This all happened a few days ago. I’d driven up the minor road from Slaidburn which heads over the hills to Bentham. As I crossed the watershed at the Cross of Greet I became aware of the vast landscape ahead of me. The Yorkshire peaks of Ingleborough and Whernside, the Barbon Fells and the distant Lakes overlooked a barren landscape of upland moor. There is nothing but sheep up here and they tend to sit on the road creating an additional hazard. I’m on my way to meet up with Sir Hugh whom I’ve not seen for 6 months due to Covid problems.
From the Taham Fell road, there is a turning to Botton Head, a culdesac, more of that later and then a sign to the mysterious Lowgill. I drove down the steep narrow lane hoping nothing would come the other way. We have arranged to meet in the village near the school where parking is just possible.
The paths turned out to be little used and finding the bridges to cross the numerous streams became a challenge. The first path took us up to the little Church of the Good Shepherd, erected in 1888 by the Lancaster church architects Austin and Paley. Well named as these Tatham Fells are home mainly to sheep.The road leading up to it was 1in4 with an acute bend which must make attending Sunday service in an icy winter exciting.
The Hindburn was running high and the water was the colour of a well-brewed Pekoe tea. The way we chose ran alongside for a while. The name, as in neighbouring Roeburndale, is from the deer that roamed these parts in large numbers. I imagine there will still be a few about when you are not looking, as are red squirrels apparently.
For a while we walked alongside the River Hindburn.
Lower Thrushgill was the first inhabited house we came across, tastefully restored from its 1798 origins. At one point the path going by it seemed to head straight into their conservatory. Out on the lane we met up with a friendly deaf and mute man clutching a poorly photocopied map of the area, we helped him on his way by pointing out hopefully the correct route. He was the first person we’d seen all-day but shortly afterwards we met a lady and boy with their dog. The boy had been bathing in the river – simple pleasures reminiscent of my own childhood.
We crossed the river and walked up to Botton Head Farm at the head of the valley. This old farm dating from the C17th is at the end of that culdesac road I’d notided on my drive over. The farmer, had he seen us coming? emerged for a chat which pleasantly gave us some history of farming in the area and more. He had lived here all his life and seen most of the surrounding farms abandoned and bought for restoration as country residencies. The land becomes rough, suitable only for sheep and the scattered barns no longer needed. A dying breed. At least he put us on the right track for a lost bridleway which had us searching for stiles and bridges. A magic spot by a side stream served lunch in the sunshine.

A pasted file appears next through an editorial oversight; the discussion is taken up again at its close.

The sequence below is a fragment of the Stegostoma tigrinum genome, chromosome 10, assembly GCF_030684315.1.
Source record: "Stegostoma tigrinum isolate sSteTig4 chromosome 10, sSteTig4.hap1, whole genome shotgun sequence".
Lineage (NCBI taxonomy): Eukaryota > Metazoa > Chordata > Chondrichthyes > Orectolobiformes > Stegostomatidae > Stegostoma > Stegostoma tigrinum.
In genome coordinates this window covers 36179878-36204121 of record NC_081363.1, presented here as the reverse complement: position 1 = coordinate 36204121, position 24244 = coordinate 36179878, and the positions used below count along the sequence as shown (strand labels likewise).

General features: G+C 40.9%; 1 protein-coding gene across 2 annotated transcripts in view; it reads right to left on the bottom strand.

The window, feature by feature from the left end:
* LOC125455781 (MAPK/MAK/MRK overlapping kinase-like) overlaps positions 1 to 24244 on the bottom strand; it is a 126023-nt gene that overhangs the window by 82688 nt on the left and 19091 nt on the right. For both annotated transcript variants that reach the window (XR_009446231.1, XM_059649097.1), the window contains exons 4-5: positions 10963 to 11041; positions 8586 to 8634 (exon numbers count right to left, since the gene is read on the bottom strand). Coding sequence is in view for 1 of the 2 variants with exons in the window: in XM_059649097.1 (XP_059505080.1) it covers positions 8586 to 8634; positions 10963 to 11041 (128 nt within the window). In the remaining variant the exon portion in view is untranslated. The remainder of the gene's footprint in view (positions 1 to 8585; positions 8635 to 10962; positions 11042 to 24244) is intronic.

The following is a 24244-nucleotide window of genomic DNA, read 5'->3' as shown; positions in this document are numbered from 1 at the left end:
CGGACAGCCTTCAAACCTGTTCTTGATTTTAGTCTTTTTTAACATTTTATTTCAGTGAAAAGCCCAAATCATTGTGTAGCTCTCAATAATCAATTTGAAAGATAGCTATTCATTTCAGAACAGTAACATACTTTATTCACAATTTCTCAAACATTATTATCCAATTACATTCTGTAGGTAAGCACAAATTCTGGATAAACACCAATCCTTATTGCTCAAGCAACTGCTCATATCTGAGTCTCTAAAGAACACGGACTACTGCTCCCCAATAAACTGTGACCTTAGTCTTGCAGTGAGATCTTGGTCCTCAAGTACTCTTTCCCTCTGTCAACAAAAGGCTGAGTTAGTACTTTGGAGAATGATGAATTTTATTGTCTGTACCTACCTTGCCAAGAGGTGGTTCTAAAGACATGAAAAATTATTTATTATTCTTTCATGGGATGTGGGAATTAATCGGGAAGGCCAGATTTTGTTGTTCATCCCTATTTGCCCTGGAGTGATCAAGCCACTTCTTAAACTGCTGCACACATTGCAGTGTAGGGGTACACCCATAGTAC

The lost ways were ‘followed’ to a farm building strangely named Swans and then a track to the road at Ivah. Here we met up with the lady and her dog, now much friendlier [ the dog that was] and coming down the lane a jubilant walker doing sign language. He had completed his circuit, thankfully our earlier directions had proved correct and helpful. Despite his limitations, we made out that he was ‘buggered’ from the day’s exertions. We weren’t that tired as we strolled down the lane to the few houses that make up Lowgill.
Until 1960 there used to be a public house here, The Rose and Crown, this may have been it…A lot of the houses had collections of presumably local stones from the fields. They looked like tortoise shells and felt heavy. I need to correspond with ‘the Rockman’ for their origins – he came up with name ‘septarian nodules’. Concretions of sedimentary rock and minerals from the Cretaceous seas 50 – 70 million years ago.
So our six-mile exploration of this hidden Bowland valley had been a complete social distancing success. We parted with ideas of another equidistant meetup and walk in the near future.
My quandary was whether to take the easy option of going north to link up with the motorway home or go back over those lonely hills. The latter won so it was topdown for a road trip as good as anywhere in England.